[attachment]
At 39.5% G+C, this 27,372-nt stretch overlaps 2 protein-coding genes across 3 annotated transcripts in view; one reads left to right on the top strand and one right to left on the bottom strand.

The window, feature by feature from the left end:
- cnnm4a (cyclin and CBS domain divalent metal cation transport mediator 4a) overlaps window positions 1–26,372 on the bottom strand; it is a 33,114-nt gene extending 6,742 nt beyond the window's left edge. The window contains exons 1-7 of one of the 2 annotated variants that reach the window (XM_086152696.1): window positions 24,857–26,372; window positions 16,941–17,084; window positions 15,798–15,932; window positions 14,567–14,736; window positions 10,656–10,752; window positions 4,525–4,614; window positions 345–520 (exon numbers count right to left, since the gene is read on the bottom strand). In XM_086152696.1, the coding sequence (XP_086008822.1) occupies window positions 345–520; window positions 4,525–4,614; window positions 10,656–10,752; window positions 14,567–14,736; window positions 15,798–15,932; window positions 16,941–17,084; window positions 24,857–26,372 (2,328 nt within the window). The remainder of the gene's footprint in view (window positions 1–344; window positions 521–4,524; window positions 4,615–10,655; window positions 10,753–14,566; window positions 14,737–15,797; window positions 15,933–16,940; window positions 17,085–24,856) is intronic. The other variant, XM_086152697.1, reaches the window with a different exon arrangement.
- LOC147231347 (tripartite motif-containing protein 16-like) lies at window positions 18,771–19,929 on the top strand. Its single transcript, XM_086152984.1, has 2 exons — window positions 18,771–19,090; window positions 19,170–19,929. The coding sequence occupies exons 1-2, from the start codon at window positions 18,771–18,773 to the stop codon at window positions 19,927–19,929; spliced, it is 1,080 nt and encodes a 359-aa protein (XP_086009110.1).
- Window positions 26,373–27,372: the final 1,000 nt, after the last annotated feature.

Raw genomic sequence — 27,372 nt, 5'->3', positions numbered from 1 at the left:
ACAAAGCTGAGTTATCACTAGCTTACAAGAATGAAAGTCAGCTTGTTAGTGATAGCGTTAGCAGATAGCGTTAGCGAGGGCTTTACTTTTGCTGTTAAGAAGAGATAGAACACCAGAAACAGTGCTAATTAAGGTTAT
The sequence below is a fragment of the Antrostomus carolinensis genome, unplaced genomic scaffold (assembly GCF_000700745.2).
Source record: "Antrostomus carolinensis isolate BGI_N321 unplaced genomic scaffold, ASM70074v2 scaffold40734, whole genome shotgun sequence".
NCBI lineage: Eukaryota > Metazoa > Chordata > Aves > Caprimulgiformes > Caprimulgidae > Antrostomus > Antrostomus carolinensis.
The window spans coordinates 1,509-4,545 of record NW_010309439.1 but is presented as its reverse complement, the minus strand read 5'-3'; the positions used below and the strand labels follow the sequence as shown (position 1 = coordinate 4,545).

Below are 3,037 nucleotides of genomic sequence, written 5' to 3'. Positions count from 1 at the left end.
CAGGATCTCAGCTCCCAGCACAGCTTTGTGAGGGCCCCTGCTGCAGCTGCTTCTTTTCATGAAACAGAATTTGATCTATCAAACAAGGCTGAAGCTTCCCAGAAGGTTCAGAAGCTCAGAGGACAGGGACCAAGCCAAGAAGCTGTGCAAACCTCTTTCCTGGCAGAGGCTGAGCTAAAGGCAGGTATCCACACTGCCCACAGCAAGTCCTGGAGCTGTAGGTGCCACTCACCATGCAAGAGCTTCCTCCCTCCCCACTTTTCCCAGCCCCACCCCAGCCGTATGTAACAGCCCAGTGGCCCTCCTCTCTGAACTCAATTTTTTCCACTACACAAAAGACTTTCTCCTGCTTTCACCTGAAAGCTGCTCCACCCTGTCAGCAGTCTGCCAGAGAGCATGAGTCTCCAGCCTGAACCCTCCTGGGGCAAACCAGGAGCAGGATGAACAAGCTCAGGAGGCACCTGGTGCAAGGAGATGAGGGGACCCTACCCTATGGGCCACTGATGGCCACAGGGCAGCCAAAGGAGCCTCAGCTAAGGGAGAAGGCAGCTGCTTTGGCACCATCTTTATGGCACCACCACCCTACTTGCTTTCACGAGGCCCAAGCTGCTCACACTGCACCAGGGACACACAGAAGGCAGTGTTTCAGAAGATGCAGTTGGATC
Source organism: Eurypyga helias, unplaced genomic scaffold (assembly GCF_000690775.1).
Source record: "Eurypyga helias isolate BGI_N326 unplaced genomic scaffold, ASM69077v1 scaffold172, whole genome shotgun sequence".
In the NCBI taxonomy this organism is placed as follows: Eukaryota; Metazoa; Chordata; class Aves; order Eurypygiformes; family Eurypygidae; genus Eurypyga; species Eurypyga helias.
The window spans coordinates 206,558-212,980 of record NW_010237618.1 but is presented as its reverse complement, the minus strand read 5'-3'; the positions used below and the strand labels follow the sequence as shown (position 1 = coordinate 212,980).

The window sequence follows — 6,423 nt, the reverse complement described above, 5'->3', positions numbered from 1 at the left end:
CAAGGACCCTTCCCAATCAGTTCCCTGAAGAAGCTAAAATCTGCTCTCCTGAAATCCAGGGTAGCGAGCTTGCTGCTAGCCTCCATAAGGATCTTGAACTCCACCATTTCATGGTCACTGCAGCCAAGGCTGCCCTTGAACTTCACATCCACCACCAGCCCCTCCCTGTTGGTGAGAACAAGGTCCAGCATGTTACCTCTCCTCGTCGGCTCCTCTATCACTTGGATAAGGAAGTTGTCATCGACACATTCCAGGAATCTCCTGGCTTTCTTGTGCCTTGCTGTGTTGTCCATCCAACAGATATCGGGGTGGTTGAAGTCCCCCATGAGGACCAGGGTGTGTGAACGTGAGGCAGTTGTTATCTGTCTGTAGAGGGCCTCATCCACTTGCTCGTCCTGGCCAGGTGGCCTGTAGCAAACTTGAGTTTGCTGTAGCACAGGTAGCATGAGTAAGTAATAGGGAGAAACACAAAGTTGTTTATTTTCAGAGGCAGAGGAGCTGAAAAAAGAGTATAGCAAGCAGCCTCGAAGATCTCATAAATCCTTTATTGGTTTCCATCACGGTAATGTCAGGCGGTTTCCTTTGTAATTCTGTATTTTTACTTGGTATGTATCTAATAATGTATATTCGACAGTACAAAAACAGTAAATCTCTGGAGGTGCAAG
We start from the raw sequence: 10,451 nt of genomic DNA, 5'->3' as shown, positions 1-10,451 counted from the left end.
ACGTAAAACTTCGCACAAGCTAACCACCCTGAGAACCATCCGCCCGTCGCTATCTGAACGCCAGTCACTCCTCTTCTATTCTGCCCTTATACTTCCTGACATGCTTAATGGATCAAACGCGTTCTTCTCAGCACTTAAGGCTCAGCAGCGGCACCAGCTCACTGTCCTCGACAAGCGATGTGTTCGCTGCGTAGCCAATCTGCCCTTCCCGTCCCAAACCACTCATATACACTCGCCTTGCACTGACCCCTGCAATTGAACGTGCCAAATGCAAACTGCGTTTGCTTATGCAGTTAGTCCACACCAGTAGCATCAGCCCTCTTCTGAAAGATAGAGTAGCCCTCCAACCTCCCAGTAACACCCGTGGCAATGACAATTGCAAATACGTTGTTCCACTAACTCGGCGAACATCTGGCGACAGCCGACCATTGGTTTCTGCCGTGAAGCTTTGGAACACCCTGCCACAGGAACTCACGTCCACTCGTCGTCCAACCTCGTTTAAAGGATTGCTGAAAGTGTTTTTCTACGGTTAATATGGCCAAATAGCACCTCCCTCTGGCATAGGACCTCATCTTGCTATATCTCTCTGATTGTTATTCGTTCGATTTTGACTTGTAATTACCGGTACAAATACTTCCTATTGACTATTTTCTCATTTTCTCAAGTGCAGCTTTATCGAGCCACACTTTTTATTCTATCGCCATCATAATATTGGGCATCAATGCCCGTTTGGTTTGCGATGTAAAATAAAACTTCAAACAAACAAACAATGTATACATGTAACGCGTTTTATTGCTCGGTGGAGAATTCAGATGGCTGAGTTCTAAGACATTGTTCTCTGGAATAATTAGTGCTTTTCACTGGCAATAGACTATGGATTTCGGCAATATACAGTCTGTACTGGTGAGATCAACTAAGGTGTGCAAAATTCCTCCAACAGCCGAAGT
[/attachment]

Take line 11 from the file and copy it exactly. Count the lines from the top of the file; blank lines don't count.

The window spans coordinates 1,509-4,545 of record NW_010309439.1 but is presented as its reverse complement, the minus strand read 5'-3'; the positions used below and the strand labels follow the sequence as shown (position 1 = coordinate 4,545).